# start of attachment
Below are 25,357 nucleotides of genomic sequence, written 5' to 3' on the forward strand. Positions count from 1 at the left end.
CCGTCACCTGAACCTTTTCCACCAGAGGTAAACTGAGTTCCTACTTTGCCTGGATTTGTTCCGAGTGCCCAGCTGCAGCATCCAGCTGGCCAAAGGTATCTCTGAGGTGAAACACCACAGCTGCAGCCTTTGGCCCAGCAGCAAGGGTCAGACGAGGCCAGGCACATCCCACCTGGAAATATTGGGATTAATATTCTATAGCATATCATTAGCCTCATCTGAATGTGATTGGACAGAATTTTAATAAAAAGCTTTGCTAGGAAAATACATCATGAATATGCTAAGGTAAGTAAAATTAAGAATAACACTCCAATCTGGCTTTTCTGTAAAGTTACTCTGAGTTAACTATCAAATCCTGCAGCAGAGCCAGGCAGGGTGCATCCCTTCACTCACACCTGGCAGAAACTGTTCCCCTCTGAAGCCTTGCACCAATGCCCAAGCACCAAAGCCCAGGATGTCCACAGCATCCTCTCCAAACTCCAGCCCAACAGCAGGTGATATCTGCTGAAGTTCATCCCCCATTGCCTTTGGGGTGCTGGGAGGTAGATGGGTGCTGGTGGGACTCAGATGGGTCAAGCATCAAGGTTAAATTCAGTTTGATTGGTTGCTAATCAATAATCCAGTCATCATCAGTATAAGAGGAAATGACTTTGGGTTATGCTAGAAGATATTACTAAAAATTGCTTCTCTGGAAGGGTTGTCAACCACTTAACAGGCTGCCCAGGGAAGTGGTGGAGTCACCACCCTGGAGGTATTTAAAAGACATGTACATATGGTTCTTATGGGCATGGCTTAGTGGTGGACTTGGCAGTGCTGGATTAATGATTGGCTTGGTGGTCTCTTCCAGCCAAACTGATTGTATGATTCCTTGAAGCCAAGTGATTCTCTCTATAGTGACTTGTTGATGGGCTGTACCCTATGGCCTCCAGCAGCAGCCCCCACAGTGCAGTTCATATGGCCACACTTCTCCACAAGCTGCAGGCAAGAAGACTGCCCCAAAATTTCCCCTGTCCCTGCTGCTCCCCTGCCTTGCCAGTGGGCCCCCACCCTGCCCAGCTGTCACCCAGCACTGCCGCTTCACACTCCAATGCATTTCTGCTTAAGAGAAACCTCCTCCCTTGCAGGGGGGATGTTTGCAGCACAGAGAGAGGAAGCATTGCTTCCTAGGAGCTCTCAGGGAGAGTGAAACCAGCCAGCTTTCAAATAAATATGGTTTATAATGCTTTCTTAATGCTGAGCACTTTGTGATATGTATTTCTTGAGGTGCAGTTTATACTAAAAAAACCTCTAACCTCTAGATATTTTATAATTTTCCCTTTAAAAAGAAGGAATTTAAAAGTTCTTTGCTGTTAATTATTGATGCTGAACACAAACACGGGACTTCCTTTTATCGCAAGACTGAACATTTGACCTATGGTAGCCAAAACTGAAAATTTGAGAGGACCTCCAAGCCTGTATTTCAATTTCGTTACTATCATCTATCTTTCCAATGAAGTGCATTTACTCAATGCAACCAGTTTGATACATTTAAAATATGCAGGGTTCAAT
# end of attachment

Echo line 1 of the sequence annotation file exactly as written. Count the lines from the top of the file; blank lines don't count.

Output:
Below are 25,357 nucleotides of genomic sequence, written 5' to 3' on the forward strand. Positions count from 1 at the left end.